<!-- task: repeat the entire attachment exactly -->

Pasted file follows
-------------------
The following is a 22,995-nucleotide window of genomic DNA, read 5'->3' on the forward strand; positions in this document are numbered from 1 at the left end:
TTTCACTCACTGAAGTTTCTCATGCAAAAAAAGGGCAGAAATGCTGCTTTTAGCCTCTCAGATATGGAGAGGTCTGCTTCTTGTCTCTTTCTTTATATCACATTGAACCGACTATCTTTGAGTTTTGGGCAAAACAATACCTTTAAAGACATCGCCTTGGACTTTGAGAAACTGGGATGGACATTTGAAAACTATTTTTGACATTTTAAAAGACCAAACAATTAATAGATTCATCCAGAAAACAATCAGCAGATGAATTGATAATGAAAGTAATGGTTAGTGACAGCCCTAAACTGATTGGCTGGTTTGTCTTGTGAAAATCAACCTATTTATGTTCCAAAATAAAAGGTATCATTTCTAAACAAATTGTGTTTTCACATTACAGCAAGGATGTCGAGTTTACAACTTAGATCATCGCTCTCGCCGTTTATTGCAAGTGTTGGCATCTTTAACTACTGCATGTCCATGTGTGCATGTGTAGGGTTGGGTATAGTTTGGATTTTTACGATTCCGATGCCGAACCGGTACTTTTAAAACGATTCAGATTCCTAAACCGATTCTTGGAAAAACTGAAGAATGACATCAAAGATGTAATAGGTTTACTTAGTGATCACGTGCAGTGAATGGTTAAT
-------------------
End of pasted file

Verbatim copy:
The following is a 22,995-nucleotide window of genomic DNA, read 5'->3' on the forward strand; positions in this document are numbered from 1 at the left end:
TTTCACTCACTGAAGTTTCTCATGCAAAAAAAGGGCAGAAATGCTGCTTTTAGCCTCTCAGATATGGAGAGGTCTGCTTCTTGTCTCTTTCTTTATATCACATTGAACCGACTATCTTTGAGTTTTGGGCAAAACAATACCTTTAAAGACATCGCCTTGGACTTTGAGAAACTGGGATGGACATTTGAAAACTATTTTTGACATTTTAAAAGACCAAACAATTAATAGATTCATCCAGAAAACAATCAGCAGATGAATTGATAATGAAAGTAATGGTTAGTGACAGCCCTAAACTGATTGGCTGGTTTGTCTTGTGAAAATCAACCTATTTATGTTCCAAAATAAAAGGTATCATTTCTAAACAAATTGTGTTTTCACATTACAGCAAGGATGTCGAGTTTACAACTTAGATCATCGCTCTCGCCGTTTATTGCAAGTGTTGGCATCTTTAACTACTGCATGTCCATGTGTGCATGTGTAGGGTTGGGTATAGTTTGGATTTTTACGATTCCGATGCCGAACCGGTACTTTTAAAACGATTCAGATTCCTAAACCGATTCTTGGAAAAACTGAAGAATGACATCAAAGATGTAATAGGTTTACTTAGTGATCACGTGCAGTGAATGGTTAAT